With a $20M incentive, Carbon XPRIZE takes aim at climate change


Credit: hxdyl

Unless you’ve been camping out under a rock for the last decade, you probably know that we’re totally destroying the Earth. We of wanton use of fossil fuels and reluctance to buy into change en masse are driving the single biggest crisis that faces our planet, and the folks behind the just-announced NRG COSIA Carbon Xprize are looking to help save us from ourselves.

The Carbon Xprize will challenge teams to harness carbon dioxide output from coal and natural gas power plants and transform it into something that is valuable, effectively incentivizing governments and the open market to become invested in solutions that make a big and necessary step towards cutting carbon emissions. That’s the legacy of Xprize, really. For the better part of twenty years, Xprize has been putting up money and calling upon global thinkers to solve global problems.

“Xprize, in a nutshell, is about looking at the world’s grand challenges…the big, thorny problems,” says Dr. Paul Bunje, Xprize Program Director for Energy and the Environment. “There are few challenges on the planet more urgent than CO2-driven climate change…If you look at the science of adding carbon dioxide to the atmosphere, you get his exponential curve of warming,” says Bunje. “So, as much as you can do as soon as possible reduces by a similar exponent the amount of impact that we might expect to see…that’s the urgency: it’s quite literally ‘do everything you can, as soon as you can.'”

As the 2015 United Nations Climate Change Conference in Paris in late November approaches, the stage seems to be set for an increase of focus on the global issue, and that’s exactly what the Carbon Xprize aims to do. The problem is hulking, growing and urgent, and by effectively crowd sourcing the research and development process, Xprize hopes to expedite change. “We want to accelerate the coming of different carbon solutions as rapidly as we possibly can,” says Bunje.

Participants will vie for one of ten finalists spots and the opportunity to “bench-test” their solutions at coal and natural gas power plants in competition for two $7.5 million prizes–one in each of the coal and natural gas tracks. All ten of the finalists will receive $500,000, rounding out the prize’s $20 million bottom line. This approach differs slightly from the structure of previous Xprize competitions, and was implemented with the intention of facilitating more solutions and projects.

“In an Xprize competition, though there are only a couple of teams that will share in the money, there are way more winners,” says Bunje. “And we want to see as many teams as possible going into the marketplace as quickly as possible…We want to give them a chance to accelerate the deployment of their technology because that’s the kind of thing that’s really going to drive the ultimate impact of the prize.”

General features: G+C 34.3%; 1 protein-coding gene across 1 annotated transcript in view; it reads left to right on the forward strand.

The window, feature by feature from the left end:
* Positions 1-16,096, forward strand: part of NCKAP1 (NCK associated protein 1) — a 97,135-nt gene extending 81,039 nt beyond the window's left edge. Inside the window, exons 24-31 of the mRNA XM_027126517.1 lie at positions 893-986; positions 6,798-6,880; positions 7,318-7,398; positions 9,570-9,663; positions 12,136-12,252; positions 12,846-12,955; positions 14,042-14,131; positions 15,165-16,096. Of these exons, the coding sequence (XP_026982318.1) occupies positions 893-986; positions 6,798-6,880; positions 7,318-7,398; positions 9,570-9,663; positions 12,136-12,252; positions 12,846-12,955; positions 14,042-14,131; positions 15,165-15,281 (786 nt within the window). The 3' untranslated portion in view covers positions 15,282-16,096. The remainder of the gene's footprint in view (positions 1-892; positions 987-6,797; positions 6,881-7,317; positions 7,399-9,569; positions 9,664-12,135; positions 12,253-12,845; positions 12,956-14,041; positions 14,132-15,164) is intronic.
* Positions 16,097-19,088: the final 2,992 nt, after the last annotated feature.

The Carbon Xprize joins the lineage the Google Lunar Xprize, the Adult Literacy Xprize, and the legendary Ansari Xprize, which helped develop the foundation of the private space exploration industry. Beginning today, anyone looking to participate can register and get to work. The competition will span nine months and, with any luck, will produce some profoundly world-changing solutions to our rock’s little warming problem.

“We have to find a way to limit these carbon emissions,” says Bunje. “When somebody wins that prize, having that technology in the world is going to be transformative. It’s a clear demonstration of technology that can begin taking CO2 out of power plants instead of putting it into the immediately.”

Though the prize is the raison d’être for the competition, Bunje is hopeful that the effects of the Carbon Xprize will be felt far and wide, and will resonate in other industries with different problems.

“Just by showcasing the fact that it’s possible to solve a really hard problem,” says Bunje, “others become inspired to do something even greater.”



Although fossil infrastructure isn’t shrinking yet, the rate of growth has slowed substantially and more is decommissioned every day. Fossil is expensive to maintain compared to systems like solar and wind which generate electricity at the pit mouth and can manage distribution using advanced network tools.

Furthermore, power demand growth is slowing per capita, even if more people are joining the grid. Urbanization kills demand for autos in the developed world, and in the developing world they simply will not pay to develop western-style sprawl.

Rather than investing in keeping the fossil industry alive, the X-prize money should go into improving solar and wind delivery. There’s still work to be done there. And finding 21th century employment for miners and drillers.

TodTTd Nelson

Just take all the carbon dioxide and sell it to Coke and Pepsi to power their drinks. That will solve the entire man made contribution to CO2 in the atmosphere. As for mother nature’s 97% contribution, you will have to ask her

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